I really feel like you could break down just about any play from Kansas City and it’d look impressive. It’s like breaking down a scene in the godfather, or explaining why a puppy’s cute. (Unless you’re a fan of the Broncos, then it’s like breaking down the time you drunkenly hooked up with your ex, you’d rather just pretend it never happened). Here, Denver’s going to be playing a 3-4 over, cover 1 contain. This is a man coverage scheme, where the Broncos will sent 5 to the quarterback, and have just one safety back. Kansas City has most of their players in the middle of the field, and since Denver does as well, it’s a sign they’re playing man. Tyreek Hill’s going to be put in motion, and since a cornerback follows him, Kansas City can be pretty sure Denver’s playing man.
This is a run pass option for Kansas City, but with the pressure Denver’s bringing, it’d be a mistake to run the ball. The middle of the field’s wide open, and Patrick Mahomes makes the correct read, as he hits Hill who’s running a crossing route. With Hill’s speed in a one on one coverage, it’s a matchup you’re going to want to go to as often as possible, and this time is resulted in a big gain.
This is another run pass option, and I think this one perfectly encapsulates how they can be so successful. Here Travis Kelce’s in motion, and Broncos linebacker Todd Davis follows him, singling to the Chiefs that Denver’s playing man coverage.
The most important player to look at on this play is Todd Davis, who I’ve circled. His assignment is to cover Kelce, however if he leaves to cover Kelce, it’ll mean Kareem Hunt will only have to get past one linebacker to make a big gain.
Davis waits too long, and by the time he realizes it’s not a run, he’s way out of position, and Kelce’s open for a big gain. It’s probably a mistake by Davis, but that’s what plays like this are supposed to do, force opposing players to make decisions, and when you have to make decisions, some of which will be mistakes.
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Speaking of mistakes, this is just a blown coverage by Kansas City. They’re running a cover 2 man out of a big nickel. With only 12 seconds left in the half, all the Chiefs really have to worry about is keeping the ball out of the endzone. However it appears that Kansas City is expecting Denver to just try to get more yards to make a field goal attempt easier.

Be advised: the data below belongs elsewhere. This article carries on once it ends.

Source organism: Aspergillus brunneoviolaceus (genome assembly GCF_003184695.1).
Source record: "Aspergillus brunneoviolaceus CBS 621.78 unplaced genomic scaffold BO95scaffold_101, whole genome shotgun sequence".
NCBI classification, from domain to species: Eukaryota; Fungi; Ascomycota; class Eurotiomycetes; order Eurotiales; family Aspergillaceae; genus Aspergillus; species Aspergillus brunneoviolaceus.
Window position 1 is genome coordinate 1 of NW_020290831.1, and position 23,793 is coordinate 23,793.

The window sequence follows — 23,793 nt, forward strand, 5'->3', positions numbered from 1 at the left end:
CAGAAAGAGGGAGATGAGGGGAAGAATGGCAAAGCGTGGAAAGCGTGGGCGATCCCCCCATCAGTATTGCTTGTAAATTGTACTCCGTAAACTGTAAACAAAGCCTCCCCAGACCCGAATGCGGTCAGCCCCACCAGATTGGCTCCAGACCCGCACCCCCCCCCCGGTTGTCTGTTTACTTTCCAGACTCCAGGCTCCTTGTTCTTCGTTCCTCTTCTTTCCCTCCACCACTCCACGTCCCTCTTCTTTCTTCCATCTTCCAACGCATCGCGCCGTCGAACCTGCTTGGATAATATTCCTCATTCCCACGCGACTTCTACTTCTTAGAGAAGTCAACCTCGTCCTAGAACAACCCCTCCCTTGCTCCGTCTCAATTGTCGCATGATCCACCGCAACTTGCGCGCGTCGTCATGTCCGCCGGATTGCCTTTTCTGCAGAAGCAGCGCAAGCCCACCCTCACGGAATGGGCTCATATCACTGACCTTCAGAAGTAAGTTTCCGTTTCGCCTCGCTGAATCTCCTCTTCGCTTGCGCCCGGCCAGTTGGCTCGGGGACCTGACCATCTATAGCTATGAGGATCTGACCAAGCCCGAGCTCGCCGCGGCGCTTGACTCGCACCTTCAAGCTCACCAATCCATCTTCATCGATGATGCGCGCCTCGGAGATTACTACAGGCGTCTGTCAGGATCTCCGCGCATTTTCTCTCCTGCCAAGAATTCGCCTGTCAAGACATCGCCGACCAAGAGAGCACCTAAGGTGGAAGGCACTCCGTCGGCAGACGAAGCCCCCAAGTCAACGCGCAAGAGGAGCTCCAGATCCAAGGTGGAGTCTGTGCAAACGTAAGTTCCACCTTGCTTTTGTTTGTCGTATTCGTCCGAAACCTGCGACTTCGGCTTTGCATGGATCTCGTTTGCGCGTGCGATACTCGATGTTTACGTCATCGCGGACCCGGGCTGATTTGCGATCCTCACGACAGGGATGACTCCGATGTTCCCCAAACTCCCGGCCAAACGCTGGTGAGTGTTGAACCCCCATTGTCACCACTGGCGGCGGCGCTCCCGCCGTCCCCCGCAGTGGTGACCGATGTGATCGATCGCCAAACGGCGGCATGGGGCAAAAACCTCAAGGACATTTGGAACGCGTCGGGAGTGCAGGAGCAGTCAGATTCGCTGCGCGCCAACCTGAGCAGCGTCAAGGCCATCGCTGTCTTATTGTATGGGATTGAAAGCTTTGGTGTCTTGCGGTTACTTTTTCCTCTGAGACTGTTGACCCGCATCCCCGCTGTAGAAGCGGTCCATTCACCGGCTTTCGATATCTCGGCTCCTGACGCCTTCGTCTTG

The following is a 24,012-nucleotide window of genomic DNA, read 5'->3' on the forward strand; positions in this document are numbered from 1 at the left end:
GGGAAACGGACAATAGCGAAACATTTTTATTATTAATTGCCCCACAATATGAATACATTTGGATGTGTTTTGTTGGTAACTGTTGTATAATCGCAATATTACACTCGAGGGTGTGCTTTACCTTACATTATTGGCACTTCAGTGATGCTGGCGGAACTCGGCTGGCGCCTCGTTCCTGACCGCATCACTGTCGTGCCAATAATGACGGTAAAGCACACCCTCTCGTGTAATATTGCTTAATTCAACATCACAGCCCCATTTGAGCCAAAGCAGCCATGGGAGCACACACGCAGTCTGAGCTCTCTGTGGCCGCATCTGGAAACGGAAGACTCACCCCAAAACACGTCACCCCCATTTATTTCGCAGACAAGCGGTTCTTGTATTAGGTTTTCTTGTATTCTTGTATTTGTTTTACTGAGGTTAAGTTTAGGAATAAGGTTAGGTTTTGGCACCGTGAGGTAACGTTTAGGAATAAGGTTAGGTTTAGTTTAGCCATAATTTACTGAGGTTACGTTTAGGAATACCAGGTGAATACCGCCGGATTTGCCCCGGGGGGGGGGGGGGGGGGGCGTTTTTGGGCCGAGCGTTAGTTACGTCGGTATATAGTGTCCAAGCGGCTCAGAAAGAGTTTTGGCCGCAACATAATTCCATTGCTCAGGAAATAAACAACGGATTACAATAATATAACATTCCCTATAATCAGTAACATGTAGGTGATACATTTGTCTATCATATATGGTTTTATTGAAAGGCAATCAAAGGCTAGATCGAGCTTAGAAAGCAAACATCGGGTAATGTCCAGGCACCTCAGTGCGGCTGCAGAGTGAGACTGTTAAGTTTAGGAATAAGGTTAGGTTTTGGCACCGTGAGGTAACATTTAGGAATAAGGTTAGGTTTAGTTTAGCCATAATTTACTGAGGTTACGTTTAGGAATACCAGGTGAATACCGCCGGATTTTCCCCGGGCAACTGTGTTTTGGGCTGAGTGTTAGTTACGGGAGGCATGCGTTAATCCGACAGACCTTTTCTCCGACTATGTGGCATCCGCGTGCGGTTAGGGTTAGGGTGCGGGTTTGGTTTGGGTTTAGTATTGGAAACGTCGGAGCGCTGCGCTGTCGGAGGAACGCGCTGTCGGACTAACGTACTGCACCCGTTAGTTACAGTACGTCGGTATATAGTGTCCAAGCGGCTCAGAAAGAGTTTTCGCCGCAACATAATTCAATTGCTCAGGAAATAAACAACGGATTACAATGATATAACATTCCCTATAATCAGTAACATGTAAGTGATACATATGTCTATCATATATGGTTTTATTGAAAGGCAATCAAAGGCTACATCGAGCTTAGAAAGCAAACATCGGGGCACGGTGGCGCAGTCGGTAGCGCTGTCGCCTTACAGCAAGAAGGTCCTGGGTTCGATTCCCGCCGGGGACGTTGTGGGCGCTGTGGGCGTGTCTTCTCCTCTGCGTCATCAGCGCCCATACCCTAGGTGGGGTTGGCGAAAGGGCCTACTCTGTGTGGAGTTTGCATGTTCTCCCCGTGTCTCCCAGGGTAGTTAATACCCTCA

There were 2 mistakes made here, first their safety Ron Parker (guy in the circle) is going to focus on Broncos tight end Jeff Heuerman. In fairness to Parker, his job is to help cover who he think is more open, and he feels as though the pass is going to Heuerman. He guessed wrong, but that’s a forgivable error.
The bigger mistake was by Orlando Scandrick ( guy who’s double circled). He was under the impression that Kansas City was playing a zone coverage on this play. Scandrick’s supposed to be covering Tim Patrick, but since he thinks they’re playing zone, he let’s Patrick go past him, assuming Parker would pick him up. However Parker had already come in to help cover Heuerman, and Tim Patrick wide open. (But on the bright side, Heuerman was triple covered so there’s that).
This is the defensive play for Kansas City. It’s obviously a cover 0 since they’re in a goal line situation, and they’re going to be playing man coverage, with 2 linebackers in zone. This means they’re only going to rush 4, which will force Keenum to make a throw.
Denver has a lot of routes designed for quick passes, which makes sense, as they don’t know if Kansas City’s going to be blitzing or not.
Since the Chiefs aren’t blitzing, they have a lot of players back in coverage, creating a very tight window for throw to. But on a fourth down, an interception’s as bad as an incompletion, and so Keenum goes for it. He ends up throwing a perfect pass, and it results in a touchdown.
Kansas City has one of the most exciting offenses in the league, and it’s the kind of team you’re going to want to watch in person. SeatGeek has tickets going for under $50, for multiple games including their December 13th match-up against the Chargers, who are currently 5-2. If you purchase tickets by clicking the link below, it helps me continue to make these breakdowns, and it’s very appreciated.